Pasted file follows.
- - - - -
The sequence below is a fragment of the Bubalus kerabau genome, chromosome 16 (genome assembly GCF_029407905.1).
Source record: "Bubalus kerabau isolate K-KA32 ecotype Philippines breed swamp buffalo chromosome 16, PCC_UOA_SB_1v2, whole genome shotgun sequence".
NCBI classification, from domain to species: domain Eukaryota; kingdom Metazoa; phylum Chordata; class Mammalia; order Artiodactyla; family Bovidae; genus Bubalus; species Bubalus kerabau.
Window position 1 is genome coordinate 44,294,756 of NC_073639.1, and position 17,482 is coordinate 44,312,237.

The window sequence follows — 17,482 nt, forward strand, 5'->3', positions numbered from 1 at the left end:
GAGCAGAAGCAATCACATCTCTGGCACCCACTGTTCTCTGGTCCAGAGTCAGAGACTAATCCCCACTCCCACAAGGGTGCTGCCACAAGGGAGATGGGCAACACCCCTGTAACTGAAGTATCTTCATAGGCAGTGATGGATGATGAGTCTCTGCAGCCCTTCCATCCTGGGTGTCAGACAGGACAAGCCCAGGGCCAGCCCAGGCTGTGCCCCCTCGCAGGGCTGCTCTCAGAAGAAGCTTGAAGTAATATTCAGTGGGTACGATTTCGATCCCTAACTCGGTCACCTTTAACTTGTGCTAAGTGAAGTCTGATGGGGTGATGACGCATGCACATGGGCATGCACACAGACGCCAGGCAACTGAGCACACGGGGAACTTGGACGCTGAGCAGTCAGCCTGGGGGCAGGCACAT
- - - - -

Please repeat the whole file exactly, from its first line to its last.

The sequence below is a fragment of the Bubalus kerabau genome, chromosome 16 (genome assembly GCF_029407905.1).
Source record: "Bubalus kerabau isolate K-KA32 ecotype Philippines breed swamp buffalo chromosome 16, PCC_UOA_SB_1v2, whole genome shotgun sequence".
NCBI classification, from domain to species: domain Eukaryota; kingdom Metazoa; phylum Chordata; class Mammalia; order Artiodactyla; family Bovidae; genus Bubalus; species Bubalus kerabau.
Window position 1 is genome coordinate 44,294,756 of NC_073639.1, and position 17,482 is coordinate 44,312,237.

The window sequence follows — 17,482 nt, forward strand, 5'->3', positions numbered from 1 at the left end:
GAGCAGAAGCAATCACATCTCTGGCACCCACTGTTCTCTGGTCCAGAGTCAGAGACTAATCCCCACTCCCACAAGGGTGCTGCCACAAGGGAGATGGGCAACACCCCTGTAACTGAAGTATCTTCATAGGCAGTGATGGATGATGAGTCTCTGCAGCCCTTCCATCCTGGGTGTCAGACAGGACAAGCCCAGGGCCAGCCCAGGCTGTGCCCCCTCGCAGGGCTGCTCTCAGAAGAAGCTTGAAGTAATATTCAGTGGGTACGATTTCGATCCCTAACTCGGTCACCTTTAACTTGTGCTAAGTGAAGTCTGATGGGGTGATGACGCATGCACATGGGCATGCACACAGACGCCAGGCAACTGAGCACACGGGGAACTTGGACGCTGAGCAGTCAGCCTGGGGGCAGGCACAT